[wingide-users] Word completion and refactoring support
geoff.bache at jeppesen.com
Thu Jul 5 01:49:00 MDT 2007
Stephan Deibel wrote:
> Geoff Bache wrote:
>> "As a personal choice, we tend not to use debuggers beyond getting a
>> stack trace or the value of a variable or two. One reason is that it
>> is easy to get lost in details of complicated data structures and
>> control flow; we find stepping through a program less productive than
>> thinking harder and adding output statements and self-checking code
>> at critical places. Clicking over statements takes longer than
>> scanning the output of judiciously-placed displays. It takes less
>> time to decide where to put print statements than to single-step to
>> the critical section of code, even assuming we know where that is.
>> More important, debugging statements stay with the program; debugger
>> sessions are transient."
> It takes even less time to figure out where to put a breakpoint
> _instead_ of a print statement and use the debugger to access the
> values you would have printed (or any that you might not have thought
> to print but turn out relevant). This is a big reason why Wing Pro
> has the Debug Probe. Another reason is you can immediately try out
> your proposed fix within the context of the problem. I find this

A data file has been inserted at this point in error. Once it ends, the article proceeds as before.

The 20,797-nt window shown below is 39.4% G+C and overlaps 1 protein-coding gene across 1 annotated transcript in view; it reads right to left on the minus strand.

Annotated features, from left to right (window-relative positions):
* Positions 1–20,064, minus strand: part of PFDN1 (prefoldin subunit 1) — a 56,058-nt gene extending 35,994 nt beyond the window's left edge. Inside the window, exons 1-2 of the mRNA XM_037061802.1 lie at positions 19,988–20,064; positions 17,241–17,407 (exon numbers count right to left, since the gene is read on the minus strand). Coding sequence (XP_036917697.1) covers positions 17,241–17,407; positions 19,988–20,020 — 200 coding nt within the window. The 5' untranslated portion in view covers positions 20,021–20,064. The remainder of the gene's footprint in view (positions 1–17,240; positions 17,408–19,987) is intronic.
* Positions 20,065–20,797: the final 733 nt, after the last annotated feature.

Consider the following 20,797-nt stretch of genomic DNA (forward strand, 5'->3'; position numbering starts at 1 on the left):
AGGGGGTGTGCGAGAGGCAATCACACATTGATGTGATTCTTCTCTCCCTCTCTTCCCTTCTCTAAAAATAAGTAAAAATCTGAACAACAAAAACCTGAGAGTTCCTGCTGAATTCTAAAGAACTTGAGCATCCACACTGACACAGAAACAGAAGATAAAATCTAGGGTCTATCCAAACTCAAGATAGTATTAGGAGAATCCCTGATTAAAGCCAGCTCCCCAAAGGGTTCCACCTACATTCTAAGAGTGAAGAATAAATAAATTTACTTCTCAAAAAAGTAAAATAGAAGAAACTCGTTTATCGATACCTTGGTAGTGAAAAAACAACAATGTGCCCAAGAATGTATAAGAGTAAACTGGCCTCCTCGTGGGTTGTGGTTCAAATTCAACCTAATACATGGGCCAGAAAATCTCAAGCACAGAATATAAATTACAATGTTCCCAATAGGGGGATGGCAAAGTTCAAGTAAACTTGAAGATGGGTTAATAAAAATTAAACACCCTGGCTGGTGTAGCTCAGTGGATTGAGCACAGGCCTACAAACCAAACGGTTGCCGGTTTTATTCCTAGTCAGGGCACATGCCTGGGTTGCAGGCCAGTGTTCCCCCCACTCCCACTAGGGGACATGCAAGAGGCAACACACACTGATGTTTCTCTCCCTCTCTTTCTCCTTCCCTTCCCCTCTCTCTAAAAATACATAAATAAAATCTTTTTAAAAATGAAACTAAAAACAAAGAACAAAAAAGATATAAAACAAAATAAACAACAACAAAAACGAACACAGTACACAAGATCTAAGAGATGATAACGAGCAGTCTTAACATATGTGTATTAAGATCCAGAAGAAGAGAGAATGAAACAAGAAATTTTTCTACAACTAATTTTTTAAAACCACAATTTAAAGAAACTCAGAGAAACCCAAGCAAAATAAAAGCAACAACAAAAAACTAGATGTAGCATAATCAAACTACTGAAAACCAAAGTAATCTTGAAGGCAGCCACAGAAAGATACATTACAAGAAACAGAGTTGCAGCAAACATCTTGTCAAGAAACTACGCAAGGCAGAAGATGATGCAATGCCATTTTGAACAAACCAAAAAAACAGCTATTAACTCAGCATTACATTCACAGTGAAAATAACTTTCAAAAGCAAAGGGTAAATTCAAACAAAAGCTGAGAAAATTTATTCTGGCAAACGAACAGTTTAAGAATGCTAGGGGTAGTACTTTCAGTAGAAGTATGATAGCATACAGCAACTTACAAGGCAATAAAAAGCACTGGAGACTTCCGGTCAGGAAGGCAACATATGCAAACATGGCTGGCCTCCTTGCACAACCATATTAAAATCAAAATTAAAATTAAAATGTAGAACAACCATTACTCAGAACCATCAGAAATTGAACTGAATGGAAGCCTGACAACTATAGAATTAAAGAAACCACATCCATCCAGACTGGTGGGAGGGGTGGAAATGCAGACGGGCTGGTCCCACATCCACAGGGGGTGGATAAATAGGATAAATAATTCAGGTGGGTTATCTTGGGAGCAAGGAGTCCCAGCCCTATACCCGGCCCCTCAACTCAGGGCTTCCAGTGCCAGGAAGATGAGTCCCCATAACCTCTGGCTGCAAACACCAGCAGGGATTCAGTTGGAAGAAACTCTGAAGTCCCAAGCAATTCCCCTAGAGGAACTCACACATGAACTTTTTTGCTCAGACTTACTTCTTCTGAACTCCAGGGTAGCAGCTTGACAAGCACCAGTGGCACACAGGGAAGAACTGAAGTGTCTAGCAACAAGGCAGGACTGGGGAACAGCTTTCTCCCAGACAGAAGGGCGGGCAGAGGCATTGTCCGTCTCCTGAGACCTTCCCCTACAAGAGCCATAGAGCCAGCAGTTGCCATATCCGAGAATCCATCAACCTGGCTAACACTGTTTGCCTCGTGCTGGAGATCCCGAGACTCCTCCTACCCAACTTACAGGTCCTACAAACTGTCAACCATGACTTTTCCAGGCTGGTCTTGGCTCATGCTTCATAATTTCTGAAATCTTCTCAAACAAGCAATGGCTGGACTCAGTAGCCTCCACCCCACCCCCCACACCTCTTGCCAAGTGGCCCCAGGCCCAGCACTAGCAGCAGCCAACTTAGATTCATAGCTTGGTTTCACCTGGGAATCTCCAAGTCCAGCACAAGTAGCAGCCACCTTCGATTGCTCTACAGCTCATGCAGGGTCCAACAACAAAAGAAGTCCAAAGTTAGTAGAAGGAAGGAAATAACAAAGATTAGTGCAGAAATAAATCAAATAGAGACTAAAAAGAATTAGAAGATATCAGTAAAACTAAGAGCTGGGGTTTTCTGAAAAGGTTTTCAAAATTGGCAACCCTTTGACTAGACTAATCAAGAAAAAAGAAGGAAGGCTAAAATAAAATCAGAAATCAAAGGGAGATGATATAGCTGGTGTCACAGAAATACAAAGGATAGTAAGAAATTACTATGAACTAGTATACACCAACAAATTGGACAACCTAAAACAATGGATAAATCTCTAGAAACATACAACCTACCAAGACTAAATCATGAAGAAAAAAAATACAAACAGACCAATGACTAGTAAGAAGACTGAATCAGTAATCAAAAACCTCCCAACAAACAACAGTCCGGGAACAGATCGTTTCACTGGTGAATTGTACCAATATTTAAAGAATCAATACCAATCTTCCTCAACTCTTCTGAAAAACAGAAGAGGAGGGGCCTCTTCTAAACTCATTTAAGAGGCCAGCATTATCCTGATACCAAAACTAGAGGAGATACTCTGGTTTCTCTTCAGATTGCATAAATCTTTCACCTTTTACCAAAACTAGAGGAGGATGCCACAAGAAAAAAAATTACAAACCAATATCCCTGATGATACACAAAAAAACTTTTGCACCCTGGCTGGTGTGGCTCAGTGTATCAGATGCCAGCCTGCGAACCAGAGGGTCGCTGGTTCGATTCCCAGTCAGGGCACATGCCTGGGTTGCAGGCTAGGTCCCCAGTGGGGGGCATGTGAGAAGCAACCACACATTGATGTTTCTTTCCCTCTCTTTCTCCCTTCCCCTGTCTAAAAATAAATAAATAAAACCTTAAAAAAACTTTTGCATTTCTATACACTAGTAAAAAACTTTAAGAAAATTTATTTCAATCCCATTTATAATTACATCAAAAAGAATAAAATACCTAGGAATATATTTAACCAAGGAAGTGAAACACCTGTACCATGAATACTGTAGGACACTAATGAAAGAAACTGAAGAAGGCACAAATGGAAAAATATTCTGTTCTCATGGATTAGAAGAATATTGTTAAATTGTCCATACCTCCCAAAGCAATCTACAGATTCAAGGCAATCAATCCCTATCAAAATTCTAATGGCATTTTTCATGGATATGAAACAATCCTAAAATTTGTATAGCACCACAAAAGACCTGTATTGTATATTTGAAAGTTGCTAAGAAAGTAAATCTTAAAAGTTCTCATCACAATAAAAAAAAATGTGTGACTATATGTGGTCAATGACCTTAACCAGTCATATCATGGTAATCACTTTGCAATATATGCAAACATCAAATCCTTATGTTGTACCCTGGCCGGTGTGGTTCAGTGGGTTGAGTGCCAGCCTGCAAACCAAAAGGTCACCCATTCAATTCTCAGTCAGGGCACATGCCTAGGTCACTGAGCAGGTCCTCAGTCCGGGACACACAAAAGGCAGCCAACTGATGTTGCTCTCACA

> approach is extremely effective in code I don't know well. It
> works even better in Wing 3.0 where you get auto-completion so you
> can easily guess at attribute/method names.
If effectiveness is measured only in terms of time to solve the problem
then I'm sure this is at least as effective as logging. The main
problem, though, is that it
is *transient* - the knowledge that you gain from stepping through the
unavailable to other developers on your team, and will be unavailable to
after a while if you don't constantly work on the same code. Logging, in
builds up a knowledge base alongside the code which makes each debugging
slightly easier and faster.
With code I'm unfamiliar with I'd much rather read a log to get an
overview of what's
happening, than step through line-by-line until I know enough to be able
to set breakpoints.
> There is no silver bullet in software development. All of these
> things (and many I didn't mention) have their place and can be
> used together. I'd go so far as to say "Methodological purism
> found to be harmful" ;-).
I'm not arguing for methodological purism, just questioning some
Some people like debuggers and while that's true there's a market for
creating and improving them.
I just feel that the market for an effective Python code editor is that
much larger, and was therefore dismayed
that most of the effort seems to be being put into improving the
debugger while no major improvements
are listed for the editor in 3.0, despite obvious missing features that
are present in competing products.
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